2 2.10 Moves for Evaluating Scholarly Information
Evaluating scholarly information takes more than just verifying that it has been peer reviewed, and then reading the title and abstract. Reading and evaluating a scholarly source can help determine if it is accurate, reliable, and relevant. In addition to using SIFT, there are some other strategies and considerations that can be useful when evaluating scholarly information.
Review the source
When reviewing scholarly resources, start by investigating the publisher or publication venue. Their reputations can tell you a lot about whether you should trust what you find there. A warning sign could be if several sources call the journal or publisher “predatory,” which often means that articles or books are published with no review and at great cost to the author.
For journal articles, start by investigating the journal. Google and Wikipedia can usually help you find more information. Look for the journal’s website to find its editorial policies, which will tell you whether the articles in that journal are peer reviewed. If you’re unsure after that, then dig in to investigate the publisher of the journal. Positive things to look for include whether the journal is affiliated with or published by a well-known scholarly or professional society or a respected university. When you’re unsure whether or not your source is something you should use, contact your librarian.
For books, go straight to investigating the publisher to learn more about their reputation. As with journals, when a book’s publisher is associated with a university or scholarly society, it’s usually a sign that the contents are trustworthy. Some scholarly books contain chapters written by multiple authors, compiled by an editor. Be careful not to assume that the editor on the cover of the book is the author of the individual chapters. Make sure to check the credentials of the author of the specific chapter you want to use, rather than trusting that each chapter is credible just because of who the editor is.
In the end, the usefulness of a scholarly resource will depend on two things: if the source is authoritative and if its content meets your needs.
Consider its timeliness
When evaluating a source to include in a paper or project, you also need to consider when your source was published. Depending on your topic or assignment, you may need something published within the last five or ten years, as can be the case when researching recent events or medical information. If you’re researching the public’s reaction to a historical event, it may be necessary to consult an older source. Consider the requirements of your assignment. Does timeliness or currency matter for this topic? If you’re not sure, ask your instructor. Also think about when the theory or idea was first introduced. If it has been around for a long time, it has had more opportunity to be criticized, overturned, built upon, or reinforced.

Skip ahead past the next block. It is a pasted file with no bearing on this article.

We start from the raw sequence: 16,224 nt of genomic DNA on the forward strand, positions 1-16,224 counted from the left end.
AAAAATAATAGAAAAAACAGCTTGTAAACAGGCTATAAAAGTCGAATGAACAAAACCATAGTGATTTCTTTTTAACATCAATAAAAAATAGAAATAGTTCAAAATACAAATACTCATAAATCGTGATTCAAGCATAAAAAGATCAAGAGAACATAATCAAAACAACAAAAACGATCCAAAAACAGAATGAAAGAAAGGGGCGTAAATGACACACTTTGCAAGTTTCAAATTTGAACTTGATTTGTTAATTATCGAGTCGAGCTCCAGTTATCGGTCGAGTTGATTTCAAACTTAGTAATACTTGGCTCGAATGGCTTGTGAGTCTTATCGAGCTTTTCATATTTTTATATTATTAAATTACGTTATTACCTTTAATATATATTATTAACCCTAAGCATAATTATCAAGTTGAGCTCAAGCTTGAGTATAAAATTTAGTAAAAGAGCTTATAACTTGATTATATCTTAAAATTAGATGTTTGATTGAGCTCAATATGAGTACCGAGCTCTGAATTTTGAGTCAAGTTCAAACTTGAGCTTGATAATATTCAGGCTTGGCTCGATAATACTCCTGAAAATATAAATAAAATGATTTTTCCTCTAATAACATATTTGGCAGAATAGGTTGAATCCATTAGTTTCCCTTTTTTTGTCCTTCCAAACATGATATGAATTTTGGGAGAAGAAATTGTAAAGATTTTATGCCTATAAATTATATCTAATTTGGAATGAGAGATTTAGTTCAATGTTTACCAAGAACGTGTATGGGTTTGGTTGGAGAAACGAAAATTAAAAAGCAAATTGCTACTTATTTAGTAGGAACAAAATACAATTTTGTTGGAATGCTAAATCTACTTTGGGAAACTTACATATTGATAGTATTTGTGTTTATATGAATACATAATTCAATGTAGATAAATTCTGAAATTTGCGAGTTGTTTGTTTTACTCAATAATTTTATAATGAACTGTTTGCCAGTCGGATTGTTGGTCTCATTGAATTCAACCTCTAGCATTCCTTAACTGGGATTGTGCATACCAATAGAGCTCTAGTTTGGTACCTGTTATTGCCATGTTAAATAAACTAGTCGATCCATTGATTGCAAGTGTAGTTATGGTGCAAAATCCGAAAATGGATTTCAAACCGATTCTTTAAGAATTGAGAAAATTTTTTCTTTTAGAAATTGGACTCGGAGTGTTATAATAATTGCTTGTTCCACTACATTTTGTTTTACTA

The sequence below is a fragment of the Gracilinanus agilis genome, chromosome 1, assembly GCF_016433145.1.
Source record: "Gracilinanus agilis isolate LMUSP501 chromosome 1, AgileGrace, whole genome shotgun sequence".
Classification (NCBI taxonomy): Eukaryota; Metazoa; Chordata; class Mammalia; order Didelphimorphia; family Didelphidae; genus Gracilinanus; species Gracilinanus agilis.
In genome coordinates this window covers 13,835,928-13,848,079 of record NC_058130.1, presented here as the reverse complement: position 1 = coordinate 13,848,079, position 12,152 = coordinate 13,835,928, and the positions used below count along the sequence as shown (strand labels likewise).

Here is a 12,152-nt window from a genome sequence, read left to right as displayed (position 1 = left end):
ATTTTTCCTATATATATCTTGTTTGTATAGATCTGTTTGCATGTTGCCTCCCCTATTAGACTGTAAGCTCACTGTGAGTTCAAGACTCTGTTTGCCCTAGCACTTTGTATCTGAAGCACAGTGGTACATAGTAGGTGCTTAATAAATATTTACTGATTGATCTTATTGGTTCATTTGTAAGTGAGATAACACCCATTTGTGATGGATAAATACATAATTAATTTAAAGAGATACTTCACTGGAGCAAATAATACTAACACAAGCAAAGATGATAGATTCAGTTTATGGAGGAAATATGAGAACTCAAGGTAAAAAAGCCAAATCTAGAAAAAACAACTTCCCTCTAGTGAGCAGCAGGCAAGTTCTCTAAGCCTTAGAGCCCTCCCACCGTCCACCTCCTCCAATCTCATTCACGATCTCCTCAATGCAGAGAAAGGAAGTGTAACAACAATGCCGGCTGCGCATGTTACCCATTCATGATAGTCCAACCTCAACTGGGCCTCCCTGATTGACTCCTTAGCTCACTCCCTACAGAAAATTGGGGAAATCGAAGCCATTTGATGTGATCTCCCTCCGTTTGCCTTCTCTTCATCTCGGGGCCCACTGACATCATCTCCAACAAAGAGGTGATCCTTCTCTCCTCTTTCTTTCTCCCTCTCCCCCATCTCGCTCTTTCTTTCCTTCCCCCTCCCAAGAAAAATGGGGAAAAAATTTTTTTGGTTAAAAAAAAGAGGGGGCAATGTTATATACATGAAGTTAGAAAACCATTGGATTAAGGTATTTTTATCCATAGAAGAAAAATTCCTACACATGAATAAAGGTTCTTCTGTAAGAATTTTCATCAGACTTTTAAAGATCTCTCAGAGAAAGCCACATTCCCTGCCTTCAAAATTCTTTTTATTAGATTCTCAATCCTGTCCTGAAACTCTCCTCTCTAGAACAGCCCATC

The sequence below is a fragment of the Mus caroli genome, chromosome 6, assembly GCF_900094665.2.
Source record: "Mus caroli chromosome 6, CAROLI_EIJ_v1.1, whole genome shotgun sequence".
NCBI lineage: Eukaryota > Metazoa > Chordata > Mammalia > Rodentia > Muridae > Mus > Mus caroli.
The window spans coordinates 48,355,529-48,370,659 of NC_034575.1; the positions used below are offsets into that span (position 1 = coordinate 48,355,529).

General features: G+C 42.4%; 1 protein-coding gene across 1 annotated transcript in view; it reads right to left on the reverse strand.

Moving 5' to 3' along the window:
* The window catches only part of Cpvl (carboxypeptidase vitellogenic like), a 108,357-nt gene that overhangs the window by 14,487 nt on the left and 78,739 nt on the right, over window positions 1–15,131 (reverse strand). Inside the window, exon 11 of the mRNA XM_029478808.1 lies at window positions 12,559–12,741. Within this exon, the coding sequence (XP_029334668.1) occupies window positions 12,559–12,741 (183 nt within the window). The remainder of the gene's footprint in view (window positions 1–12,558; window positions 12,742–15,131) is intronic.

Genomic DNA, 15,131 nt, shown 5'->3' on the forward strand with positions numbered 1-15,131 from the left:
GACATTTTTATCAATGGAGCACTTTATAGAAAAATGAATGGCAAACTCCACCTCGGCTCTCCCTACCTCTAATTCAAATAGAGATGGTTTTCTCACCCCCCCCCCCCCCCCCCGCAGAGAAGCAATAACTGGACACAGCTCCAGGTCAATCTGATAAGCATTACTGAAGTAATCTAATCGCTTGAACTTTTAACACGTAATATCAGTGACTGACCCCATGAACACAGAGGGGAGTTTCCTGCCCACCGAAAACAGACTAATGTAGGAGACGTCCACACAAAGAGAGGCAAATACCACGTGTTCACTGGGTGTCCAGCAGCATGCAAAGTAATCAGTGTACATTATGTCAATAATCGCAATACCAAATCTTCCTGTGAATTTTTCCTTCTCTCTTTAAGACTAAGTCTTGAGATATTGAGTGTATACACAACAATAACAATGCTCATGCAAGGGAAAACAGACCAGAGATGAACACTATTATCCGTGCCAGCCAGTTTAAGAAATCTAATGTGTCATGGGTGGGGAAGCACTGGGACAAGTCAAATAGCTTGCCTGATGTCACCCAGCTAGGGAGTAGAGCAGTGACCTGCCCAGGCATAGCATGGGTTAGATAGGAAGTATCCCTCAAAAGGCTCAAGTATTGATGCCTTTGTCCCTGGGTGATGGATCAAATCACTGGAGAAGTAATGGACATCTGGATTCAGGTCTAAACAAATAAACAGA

Review its methods
If the source has an abstract and conclusion, read those first to get an idea of what the authors are trying to say. Then dig into the methods section to see how the authors came to those conclusions. Be on alert for things like methods that are not explained (e.g., only stating “We ran a qualitative analysis”) or that you don’t understand and may need to look up. Reviewing a paper’s methods can give you a deeper understanding of how the authors got their results and will put their findings into a better context.
Understand the graphics
Examine the graphics being presented in your source to understand how they relate to the data. Consider whether results are being accurately represented. One thing to watch out for is if only a subset of data is shown in a graphic. For example, a graph may exclude data that doesn’t reinforce the author’s conclusions. This can impact your understanding of the results.
Correlation does not equal causation
Even when all the data is displayed in the graphic, there might be conclusions drawn from it that don’t make sense. Trends can seem to form patterns or overlap (correlation) without actually being related in any way. Good research tests whether there is truly a connection where one change causes another (causation).
Is Nicolas Cage’s presence in movies really impacting the number of swimming pool drownings? Is the number of pool drownings impacting the number of Nicolas Cage movies made per year? No! These two variables were chosen because they line up, not because there is actually any connection between them. Remember this when you’re looking at scholarly graphics, as well — though they may not be nearly as entertaining.
- Calling Bullshit by Carl Bergstrom and Jevin West https://callingbullshit.org/tools/tools_misleading_axes.html ↵